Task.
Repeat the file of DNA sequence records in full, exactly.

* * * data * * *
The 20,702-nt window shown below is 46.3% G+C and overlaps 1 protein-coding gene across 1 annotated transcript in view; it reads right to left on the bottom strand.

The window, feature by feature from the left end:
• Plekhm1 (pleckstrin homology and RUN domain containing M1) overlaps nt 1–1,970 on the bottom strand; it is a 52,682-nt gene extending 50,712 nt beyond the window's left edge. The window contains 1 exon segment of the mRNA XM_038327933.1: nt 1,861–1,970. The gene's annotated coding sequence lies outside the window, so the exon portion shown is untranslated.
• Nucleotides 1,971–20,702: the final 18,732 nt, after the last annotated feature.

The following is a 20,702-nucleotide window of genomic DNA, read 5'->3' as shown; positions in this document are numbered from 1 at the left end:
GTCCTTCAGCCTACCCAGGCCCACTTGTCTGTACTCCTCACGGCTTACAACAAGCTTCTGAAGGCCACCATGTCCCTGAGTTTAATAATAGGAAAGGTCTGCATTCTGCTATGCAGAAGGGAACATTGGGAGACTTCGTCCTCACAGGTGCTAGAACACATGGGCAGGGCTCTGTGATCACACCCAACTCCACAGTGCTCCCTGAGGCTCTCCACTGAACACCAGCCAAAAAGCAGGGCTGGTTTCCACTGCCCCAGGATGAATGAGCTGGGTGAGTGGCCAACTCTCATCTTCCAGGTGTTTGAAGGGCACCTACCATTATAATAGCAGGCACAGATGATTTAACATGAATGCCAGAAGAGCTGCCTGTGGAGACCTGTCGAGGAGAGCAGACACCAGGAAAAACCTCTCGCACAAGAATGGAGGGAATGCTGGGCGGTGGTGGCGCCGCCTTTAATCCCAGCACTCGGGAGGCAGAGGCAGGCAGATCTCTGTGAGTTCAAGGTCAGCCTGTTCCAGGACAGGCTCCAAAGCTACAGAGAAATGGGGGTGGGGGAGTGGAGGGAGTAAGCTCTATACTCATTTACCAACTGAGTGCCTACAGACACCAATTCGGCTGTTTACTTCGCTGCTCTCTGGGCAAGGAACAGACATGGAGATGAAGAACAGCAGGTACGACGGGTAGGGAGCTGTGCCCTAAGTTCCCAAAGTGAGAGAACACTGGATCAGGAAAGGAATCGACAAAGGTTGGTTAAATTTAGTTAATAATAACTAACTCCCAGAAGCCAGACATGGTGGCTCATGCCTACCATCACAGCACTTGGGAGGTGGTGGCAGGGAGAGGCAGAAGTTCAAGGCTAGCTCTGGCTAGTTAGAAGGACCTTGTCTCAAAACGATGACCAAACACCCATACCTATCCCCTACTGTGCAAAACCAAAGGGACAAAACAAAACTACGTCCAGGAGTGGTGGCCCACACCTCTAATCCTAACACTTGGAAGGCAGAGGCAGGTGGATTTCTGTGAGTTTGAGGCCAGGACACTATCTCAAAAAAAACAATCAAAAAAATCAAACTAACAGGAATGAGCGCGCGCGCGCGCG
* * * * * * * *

The 20,702-nt window shown below is 46.3% G+C and overlaps 1 protein-coding gene across 1 annotated transcript in view; it reads right to left on the bottom strand.

The window, feature by feature from the left end:
• Plekhm1 (pleckstrin homology and RUN domain containing M1) overlaps nt 1–1,970 on the bottom strand; it is a 52,682-nt gene extending 50,712 nt beyond the window's left edge. The window contains 1 exon segment of the mRNA XM_038327933.1: nt 1,861–1,970. The gene's annotated coding sequence lies outside the window, so the exon portion shown is untranslated.
• Nucleotides 1,971–20,702: the final 18,732 nt, after the last annotated feature.

The following is a 20,702-nucleotide window of genomic DNA, read 5'->3' as shown; positions in this document are numbered from 1 at the left end:
GTCCTTCAGCCTACCCAGGCCCACTTGTCTGTACTCCTCACGGCTTACAACAAGCTTCTGAAGGCCACCATGTCCCTGAGTTTAATAATAGGAAAGGTCTGCATTCTGCTATGCAGAAGGGAACATTGGGAGACTTCGTCCTCACAGGTGCTAGAACACATGGGCAGGGCTCTGTGATCACACCCAACTCCACAGTGCTCCCTGAGGCTCTCCACTGAACACCAGCCAAAAAGCAGGGCTGGTTTCCACTGCCCCAGGATGAATGAGCTGGGTGAGTGGCCAACTCTCATCTTCCAGGTGTTTGAAGGGCACCTACCATTATAATAGCAGGCACAGATGATTTAACATGAATGCCAGAAGAGCTGCCTGTGGAGACCTGTCGAGGAGAGCAGACACCAGGAAAAACCTCTCGCACAAGAATGGAGGGAATGCTGGGCGGTGGTGGCGCCGCCTTTAATCCCAGCACTCGGGAGGCAGAGGCAGGCAGATCTCTGTGAGTTCAAGGTCAGCCTGTTCCAGGACAGGCTCCAAAGCTACAGAGAAATGGGGGTGGGGGAGTGGAGGGAGTAAGCTCTATACTCATTTACCAACTGAGTGCCTACAGACACCAATTCGGCTGTTTACTTCGCTGCTCTCTGGGCAAGGAACAGACATGGAGATGAAGAACAGCAGGTACGACGGGTAGGGAGCTGTGCCCTAAGTTCCCAAAGTGAGAGAACACTGGATCAGGAAAGGAATCGACAAAGGTTGGTTAAATTTAGTTAATAATAACTAACTCCCAGAAGCCAGACATGGTGGCTCATGCCTACCATCACAGCACTTGGGAGGTGGTGGCAGGGAGAGGCAGAAGTTCAAGGCTAGCTCTGGCTAGTTAGAAGGACCTTGTCTCAAAACGATGACCAAACACCCATACCTATCCCCTACTGTGCAAAACCAAAGGGACAAAACAAAACTACGTCCAGGAGTGGTGGCCCACACCTCTAATCCTAACACTTGGAAGGCAGAGGCAGGTGGATTTCTGTGAGTTTGAGGCCAGGACACTATCTCAAAAAAAACAATCAAAAAAATCAAACTAACAGGAATGAGCGCGCGCGCGCGCG